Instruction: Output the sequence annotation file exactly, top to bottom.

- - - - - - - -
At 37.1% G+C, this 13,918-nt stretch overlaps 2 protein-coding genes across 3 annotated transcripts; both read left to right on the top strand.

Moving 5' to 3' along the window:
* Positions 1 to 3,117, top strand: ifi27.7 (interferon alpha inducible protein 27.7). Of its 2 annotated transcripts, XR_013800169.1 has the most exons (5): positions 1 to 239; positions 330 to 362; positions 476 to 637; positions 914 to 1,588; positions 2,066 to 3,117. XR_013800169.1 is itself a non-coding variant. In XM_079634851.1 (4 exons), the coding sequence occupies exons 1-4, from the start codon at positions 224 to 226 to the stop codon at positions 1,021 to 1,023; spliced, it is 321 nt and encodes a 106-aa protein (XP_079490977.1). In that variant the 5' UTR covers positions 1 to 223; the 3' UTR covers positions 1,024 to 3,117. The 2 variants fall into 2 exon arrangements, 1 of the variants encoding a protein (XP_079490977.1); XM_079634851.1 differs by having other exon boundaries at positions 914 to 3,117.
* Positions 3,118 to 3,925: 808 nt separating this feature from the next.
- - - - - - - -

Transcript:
At 37.1% G+C, this 13,918-nt stretch overlaps 2 protein-coding genes across 3 annotated transcripts; both read left to right on the top strand.

Moving 5' to 3' along the window:
* Positions 1 to 3,117, top strand: ifi27.7 (interferon alpha inducible protein 27.7). Of its 2 annotated transcripts, XR_013800169.1 has the most exons (5): positions 1 to 239; positions 330 to 362; positions 476 to 637; positions 914 to 1,588; positions 2,066 to 3,117. XR_013800169.1 is itself a non-coding variant. In XM_079634851.1 (4 exons), the coding sequence occupies exons 1-4, from the start codon at positions 224 to 226 to the stop codon at positions 1,021 to 1,023; spliced, it is 321 nt and encodes a 106-aa protein (XP_079490977.1). In that variant the 5' UTR covers positions 1 to 223; the 3' UTR covers positions 1,024 to 3,117. The 2 variants fall into 2 exon arrangements, 1 of the variants encoding a protein (XP_079490977.1); XM_079634851.1 differs by having other exon boundaries at positions 914 to 3,117.
* Positions 3,118 to 3,925: 808 nt separating this feature from the next.